Discover all there is to know about human anatomy in DK's latest concise visual guide to the human body. Fully updated to reflect the latest medical information, The Concise Human Body Book is illustrated throughout with colorful and comprehensive diagrams, photographs, scans, and 3D artworks, which take you right into the cells and fibers that are responsible for keeping your body ticking. The Concise Human Body Book provides full coverage of the body, function by function, system by system. In the opening chapter, colorful medical scans, illustrations, and easy-to-understand diagrams show you how the different parts of the body work together to produce a living whole. Eleven main body systems - including the skeletal system, cardiovascular system, and respiratory system - are then covered in intricate detail in the following chapters, with each section ending on common diseases and disorders that can affect that system. From bones and muscles to systems and processes, this in-depth, pocket-sized guide to the body's physical structure, chemical workings, and potential problems is the must-have reference manual for trainee medical professionals, students, or anyone interested in finding out more about how the human body works.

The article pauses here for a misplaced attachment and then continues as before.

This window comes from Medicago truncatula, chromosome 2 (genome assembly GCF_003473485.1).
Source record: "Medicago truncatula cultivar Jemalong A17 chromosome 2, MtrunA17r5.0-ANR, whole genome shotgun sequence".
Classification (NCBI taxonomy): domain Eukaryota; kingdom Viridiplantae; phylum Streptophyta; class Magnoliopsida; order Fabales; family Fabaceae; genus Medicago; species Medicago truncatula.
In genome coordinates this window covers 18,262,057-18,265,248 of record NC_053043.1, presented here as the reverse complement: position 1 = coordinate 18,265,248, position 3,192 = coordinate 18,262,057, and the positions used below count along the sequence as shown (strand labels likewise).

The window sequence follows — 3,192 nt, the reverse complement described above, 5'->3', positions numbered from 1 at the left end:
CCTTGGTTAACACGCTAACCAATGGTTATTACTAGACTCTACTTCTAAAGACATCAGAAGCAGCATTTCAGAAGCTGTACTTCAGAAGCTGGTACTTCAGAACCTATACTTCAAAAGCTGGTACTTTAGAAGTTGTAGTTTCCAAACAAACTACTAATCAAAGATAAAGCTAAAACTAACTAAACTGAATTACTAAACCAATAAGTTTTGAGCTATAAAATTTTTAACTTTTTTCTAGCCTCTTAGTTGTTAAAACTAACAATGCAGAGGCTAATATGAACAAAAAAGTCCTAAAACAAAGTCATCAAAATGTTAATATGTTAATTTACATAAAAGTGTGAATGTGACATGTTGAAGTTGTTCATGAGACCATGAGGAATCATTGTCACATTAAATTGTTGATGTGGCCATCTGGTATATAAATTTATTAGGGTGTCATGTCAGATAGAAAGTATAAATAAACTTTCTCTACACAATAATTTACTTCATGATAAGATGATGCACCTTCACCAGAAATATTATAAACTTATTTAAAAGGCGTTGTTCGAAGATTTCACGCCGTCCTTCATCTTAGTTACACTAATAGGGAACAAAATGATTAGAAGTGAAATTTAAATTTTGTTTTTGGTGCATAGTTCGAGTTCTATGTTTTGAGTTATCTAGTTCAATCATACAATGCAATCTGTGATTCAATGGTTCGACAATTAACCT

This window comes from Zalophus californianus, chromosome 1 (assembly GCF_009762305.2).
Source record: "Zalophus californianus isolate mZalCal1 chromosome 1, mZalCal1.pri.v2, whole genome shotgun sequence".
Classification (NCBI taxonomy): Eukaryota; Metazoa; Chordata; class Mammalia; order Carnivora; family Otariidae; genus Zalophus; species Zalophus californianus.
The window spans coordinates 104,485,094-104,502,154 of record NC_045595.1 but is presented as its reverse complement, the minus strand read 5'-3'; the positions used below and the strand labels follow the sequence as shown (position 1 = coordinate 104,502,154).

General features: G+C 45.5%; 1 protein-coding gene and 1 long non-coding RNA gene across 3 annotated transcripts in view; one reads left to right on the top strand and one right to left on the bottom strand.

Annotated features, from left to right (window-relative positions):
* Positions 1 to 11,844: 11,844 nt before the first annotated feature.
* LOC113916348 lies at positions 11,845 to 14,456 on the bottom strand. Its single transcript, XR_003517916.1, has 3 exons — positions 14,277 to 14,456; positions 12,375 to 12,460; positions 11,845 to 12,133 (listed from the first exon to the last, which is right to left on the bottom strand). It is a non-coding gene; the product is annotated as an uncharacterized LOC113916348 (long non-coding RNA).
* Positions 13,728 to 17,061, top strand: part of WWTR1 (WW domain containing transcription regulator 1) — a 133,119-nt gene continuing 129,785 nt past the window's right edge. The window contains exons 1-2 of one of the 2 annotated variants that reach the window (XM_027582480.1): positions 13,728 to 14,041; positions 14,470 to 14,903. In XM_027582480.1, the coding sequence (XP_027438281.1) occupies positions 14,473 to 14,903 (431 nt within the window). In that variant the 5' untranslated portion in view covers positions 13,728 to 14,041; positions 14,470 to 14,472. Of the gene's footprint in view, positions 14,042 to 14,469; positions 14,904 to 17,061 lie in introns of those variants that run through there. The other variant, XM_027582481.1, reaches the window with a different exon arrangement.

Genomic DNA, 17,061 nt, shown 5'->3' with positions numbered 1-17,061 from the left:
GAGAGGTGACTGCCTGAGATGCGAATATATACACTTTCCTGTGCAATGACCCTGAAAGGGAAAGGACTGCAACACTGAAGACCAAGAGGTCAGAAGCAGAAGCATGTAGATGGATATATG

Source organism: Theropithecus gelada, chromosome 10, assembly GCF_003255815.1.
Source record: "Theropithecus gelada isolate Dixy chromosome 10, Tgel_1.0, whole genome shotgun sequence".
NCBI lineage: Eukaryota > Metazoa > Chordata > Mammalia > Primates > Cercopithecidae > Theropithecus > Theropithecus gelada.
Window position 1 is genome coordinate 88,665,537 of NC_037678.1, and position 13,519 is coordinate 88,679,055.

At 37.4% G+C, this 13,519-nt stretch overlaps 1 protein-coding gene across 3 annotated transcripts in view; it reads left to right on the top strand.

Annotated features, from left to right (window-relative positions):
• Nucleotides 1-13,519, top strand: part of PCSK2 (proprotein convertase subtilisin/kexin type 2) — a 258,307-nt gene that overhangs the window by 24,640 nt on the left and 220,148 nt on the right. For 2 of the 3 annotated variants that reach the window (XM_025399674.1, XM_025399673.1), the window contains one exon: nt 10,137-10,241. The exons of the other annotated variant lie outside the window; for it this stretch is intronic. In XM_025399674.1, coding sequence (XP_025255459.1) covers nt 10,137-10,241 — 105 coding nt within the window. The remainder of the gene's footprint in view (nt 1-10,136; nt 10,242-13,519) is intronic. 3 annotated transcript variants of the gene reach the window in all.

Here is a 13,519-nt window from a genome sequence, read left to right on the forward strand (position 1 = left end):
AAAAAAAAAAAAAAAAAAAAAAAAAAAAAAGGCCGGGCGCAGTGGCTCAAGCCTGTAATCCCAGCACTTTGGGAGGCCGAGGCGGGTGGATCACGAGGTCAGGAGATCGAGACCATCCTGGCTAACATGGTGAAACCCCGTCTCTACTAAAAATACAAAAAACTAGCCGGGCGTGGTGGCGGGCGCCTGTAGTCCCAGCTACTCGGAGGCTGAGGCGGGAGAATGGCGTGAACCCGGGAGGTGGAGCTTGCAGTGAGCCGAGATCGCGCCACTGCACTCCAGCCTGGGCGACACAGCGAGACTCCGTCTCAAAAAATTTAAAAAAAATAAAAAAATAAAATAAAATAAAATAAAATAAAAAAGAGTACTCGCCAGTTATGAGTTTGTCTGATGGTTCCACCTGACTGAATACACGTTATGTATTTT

A New York Times Bestseller A Washington Post Notable Nonfiction Book of 2020 Named a Best Book of 2020 by NPR “A fascinating scientific, cultural, spiritual and evolutionary history of the way humans breathe—and how we’ve all been doing it wrong for a long, long time.” —Elizabeth Gilbert, author of Big Magic and Eat Pray Love No matter what you eat, how much you exercise, how skinny or young or wise you are, none of it matters if you’re not breathing properly. There is nothing more essential to our health and well-being than breathing: take air in, let it out, repeat twenty-five thousand times a day. Yet, as a species, humans have lost the ability to breathe correctly, with grave consequences. Journalist James Nestor travels the world to figure out what went wrong and how to fix it. The answers aren’t found in pulmonology labs, as we might expect, but in the muddy digs of ancient burial sites, secret Soviet facilities, New Jersey choir schools, and the smoggy streets of São Paulo. Nestor tracks down men and women exploring the hidden science behind ancient breathing practices like Pranayama, Sudarshan Kriya, and Tummo and teams up with pulmonary tinkerers to scientifically test long-held beliefs about how we breathe. Modern research is showing us that making even slight adjustments to the way we inhale and exhale can jump-start athletic performance; rejuvenate internal organs; halt snoring, asthma, and autoimmune disease; and even straighten scoliotic spines. None of this should be possible, and yet it is. Drawing on thousands of years of medical texts and recent cutting-edge studies in pulmonology, psychology, biochemistry, and human physiology, Breath turns the conventional wisdom of what we thought we knew about our most basic biological function on its head. You will never breathe the same again.